[With two updates added on October 15, 2014]
The phrase ‘Jihad Against Love’ is Janaki Nair’s in The Hindu – Why Love is a Four Letter Word. I can’t think of a better description of this sick, twisted, violent campaign, in which local Hindutvavaadi thugs ally with families desperate to control their young sons and daughters from – quite simply – falling in love. Families that have no qualms in violently separating their children from relationships outside their caste or religious community, often killing one or both of them. Such murders have come to be dubbed ‘honour killings’ by the English media, but a starker, more revealing term is suggested by Pratiksha Baxi – ‘custodial deaths’. Indeed, the young people killed in such cases are in the custody, much like prisoners, of their own families.
If you haven’t had enough of tragic love stories, take a look at Perveez Mody’s book, The Intimate State: Love-Marriage and the Law in Delhi (Routledge, Oxford and New Delhi, 2008) for heart-breaking accounts of of treachery and betrayal by parents, of their own children who fall in love with the wrong people, and the kinds of physical violence unleashed on rebellious couples by their own families.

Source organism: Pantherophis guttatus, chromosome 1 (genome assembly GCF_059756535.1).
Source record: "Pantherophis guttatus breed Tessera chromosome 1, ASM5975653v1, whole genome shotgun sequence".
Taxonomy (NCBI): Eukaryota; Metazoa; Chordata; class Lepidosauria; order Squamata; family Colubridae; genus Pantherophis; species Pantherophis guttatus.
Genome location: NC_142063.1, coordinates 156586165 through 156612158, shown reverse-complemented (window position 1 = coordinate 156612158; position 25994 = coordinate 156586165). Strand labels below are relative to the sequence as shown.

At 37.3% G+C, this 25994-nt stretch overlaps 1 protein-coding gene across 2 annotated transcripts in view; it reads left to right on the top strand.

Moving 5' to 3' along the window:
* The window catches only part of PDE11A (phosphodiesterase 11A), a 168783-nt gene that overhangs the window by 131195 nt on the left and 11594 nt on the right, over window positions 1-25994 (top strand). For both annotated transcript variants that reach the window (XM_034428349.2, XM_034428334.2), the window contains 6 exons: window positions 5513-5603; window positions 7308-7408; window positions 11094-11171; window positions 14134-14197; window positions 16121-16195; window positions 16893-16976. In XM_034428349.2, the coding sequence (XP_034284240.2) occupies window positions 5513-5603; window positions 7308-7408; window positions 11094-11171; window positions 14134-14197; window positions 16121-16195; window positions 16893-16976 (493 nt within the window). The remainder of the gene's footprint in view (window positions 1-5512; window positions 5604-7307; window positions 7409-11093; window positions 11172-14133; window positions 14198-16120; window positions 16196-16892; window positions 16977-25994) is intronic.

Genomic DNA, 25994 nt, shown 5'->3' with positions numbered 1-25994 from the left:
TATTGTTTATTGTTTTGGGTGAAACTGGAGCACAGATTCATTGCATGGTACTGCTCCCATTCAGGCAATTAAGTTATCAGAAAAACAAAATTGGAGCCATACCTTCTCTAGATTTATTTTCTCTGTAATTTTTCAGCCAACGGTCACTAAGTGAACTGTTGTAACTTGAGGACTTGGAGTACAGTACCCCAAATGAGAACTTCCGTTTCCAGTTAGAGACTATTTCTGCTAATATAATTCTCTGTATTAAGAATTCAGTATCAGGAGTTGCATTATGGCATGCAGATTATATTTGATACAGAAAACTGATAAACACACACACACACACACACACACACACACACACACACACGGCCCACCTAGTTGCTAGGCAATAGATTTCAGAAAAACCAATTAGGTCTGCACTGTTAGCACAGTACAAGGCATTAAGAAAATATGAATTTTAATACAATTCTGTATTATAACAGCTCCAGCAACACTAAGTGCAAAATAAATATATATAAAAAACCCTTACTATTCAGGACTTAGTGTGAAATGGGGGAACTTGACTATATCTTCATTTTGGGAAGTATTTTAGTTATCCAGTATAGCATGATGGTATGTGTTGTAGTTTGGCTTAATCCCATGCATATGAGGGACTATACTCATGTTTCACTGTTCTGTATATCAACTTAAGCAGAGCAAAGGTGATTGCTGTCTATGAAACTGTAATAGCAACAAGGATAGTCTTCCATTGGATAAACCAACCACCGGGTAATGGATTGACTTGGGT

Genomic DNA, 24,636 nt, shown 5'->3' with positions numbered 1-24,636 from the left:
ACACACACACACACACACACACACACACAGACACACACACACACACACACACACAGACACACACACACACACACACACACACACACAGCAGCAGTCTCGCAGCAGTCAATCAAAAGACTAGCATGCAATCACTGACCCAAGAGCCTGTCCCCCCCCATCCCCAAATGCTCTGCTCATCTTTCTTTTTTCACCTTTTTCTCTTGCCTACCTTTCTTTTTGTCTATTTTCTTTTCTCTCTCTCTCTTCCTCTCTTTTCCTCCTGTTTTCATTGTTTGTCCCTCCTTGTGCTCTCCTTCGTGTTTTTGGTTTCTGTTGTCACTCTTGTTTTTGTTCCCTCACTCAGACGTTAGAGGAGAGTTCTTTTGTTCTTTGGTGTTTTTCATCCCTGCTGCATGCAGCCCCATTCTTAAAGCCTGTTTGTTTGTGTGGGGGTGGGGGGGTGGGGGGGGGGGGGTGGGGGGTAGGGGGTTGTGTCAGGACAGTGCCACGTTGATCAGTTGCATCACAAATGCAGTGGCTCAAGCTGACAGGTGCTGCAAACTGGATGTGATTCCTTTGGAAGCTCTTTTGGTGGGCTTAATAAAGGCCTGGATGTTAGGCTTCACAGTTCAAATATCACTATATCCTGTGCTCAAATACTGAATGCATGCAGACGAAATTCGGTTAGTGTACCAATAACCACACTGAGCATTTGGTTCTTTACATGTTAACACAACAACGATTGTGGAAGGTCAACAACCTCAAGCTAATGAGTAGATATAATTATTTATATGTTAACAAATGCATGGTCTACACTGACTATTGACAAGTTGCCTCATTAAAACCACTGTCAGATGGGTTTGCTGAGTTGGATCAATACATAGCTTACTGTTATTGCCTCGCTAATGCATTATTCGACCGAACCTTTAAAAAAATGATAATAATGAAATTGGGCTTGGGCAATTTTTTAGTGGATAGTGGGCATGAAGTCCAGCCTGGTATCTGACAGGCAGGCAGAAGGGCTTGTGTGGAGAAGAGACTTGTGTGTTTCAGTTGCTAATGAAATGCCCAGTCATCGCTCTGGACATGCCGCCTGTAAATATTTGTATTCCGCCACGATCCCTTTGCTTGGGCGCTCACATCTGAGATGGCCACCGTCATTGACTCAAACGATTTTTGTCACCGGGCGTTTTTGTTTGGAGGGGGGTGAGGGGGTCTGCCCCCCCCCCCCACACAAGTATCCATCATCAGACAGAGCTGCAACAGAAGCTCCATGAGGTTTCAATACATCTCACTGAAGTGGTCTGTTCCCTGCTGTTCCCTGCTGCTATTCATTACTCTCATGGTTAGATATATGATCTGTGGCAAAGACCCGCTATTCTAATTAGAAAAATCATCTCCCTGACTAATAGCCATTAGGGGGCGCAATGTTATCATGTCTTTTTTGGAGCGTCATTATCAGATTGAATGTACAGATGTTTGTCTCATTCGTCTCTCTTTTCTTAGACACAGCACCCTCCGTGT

The Hindutvavaadi campaign has an able ally in the Christian Right. A report in 2009 in The Times of India said:
‘Love Jihad’, a religious conversion racket which lures gullible girls by feigning love, has brought rivals Vishwa Hindu Parishad and Christian groups in Kerala together.
“Both Hindu and Christian girls are falling prey to the design. So we are cooperating with the VHP on tackling this. We will work together to whatever extent possible,” said K S Samson, an office-bearer of Kochi-based Christian Association for Social Action (CASA), a voluntary Christian association.
Samson said some days ago, CASA got to know about a Hindu family in a Christian parish where a school going girl was the victim. ”We immediately referred it to the VHP,” he said, adding the saffron outfit has helped them in many cases.